Noodles and Salad: While the broiler is preheating prepare the noodles and the salad. Bring a large pot of salted water to boil and cook the rice noodles until tender. Drain and rinse with cold water. Set aside. In a large salad bowl, add torn Boston lettuce leaves, sliced cucumber, and herbs (cilantro, mint, Vietnamese balm, Vietnamese basil, fish mint and/or sorrel) by tearing them into bite-sized pieces. Set aside.
Nuoc Cham Dipping Sauce: This sauce makes 1 1/2 cups, so I suggest mixing it in a glass mason jar so that the leftover sauce can be stored in the refrigerator for a later use. To a mason jar or other glass container or bowl, add the lime juice, sugar, warm water, fish sauce, sliced bird’s eye chilis, and minced garlic. Pop on the top and shake to combine or if using a bowl whisk or stir. Set aside.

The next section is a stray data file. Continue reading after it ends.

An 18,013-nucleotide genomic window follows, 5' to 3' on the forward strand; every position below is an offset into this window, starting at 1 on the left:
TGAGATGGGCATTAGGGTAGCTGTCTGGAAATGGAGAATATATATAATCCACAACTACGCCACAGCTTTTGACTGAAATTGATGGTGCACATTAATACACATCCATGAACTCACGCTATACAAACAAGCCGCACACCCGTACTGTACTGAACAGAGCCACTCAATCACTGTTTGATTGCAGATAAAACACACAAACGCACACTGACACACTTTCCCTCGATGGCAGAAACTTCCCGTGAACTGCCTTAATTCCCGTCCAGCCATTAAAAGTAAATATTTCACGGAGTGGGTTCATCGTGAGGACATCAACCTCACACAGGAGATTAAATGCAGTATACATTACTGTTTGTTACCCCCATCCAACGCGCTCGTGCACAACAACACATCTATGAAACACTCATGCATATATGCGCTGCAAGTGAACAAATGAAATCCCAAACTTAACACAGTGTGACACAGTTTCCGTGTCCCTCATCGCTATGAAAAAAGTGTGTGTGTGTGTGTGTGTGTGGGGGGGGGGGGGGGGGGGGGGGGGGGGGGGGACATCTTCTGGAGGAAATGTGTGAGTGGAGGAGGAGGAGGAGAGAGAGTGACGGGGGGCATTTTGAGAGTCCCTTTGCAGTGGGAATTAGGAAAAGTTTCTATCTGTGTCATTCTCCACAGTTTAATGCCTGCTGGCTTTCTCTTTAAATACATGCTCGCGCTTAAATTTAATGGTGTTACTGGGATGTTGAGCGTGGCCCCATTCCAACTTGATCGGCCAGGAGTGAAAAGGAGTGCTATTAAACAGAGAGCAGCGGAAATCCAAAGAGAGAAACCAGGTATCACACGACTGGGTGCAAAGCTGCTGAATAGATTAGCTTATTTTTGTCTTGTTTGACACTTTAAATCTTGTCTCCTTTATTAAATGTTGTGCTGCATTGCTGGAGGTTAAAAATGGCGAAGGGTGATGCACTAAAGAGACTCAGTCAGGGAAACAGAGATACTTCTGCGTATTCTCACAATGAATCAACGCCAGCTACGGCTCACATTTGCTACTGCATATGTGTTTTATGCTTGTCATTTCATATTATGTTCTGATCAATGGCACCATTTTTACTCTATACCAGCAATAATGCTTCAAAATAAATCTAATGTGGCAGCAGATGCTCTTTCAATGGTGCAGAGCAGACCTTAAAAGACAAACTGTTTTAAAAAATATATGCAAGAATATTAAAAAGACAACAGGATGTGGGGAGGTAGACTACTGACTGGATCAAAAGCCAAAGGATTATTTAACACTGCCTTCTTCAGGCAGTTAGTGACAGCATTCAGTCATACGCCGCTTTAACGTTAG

Cooking the fish: Now that everything is ready to plate you can begin cooking the fish. Here you have a choice, you can do one of three things:
1. Prepare a charcoal fire (oil the grill grates, so the fish does not stick)
2. Use a stove top grill pan (oil the grill pan, so the fish does not stick)
3. Arrange fish on an aluminum foil lined baking sheet and broil in the oven
Grill or broil the fish long enough so that it sizzles and browns a little on both sides.
Note: You will be finishing the fish off in hot oil.
In a large saute pan, heat the 1/4 cup of oil in a pan, when bubbling hot add the fish and top with scallions and dill. Cook the fish in the oil until cooked through and golden brown.
Plating: It’s time to eat! I like serving this in bowls, so find four and add a generous serving of rice noodles to each bowl, and season with a little of nuac cham dipping sauce.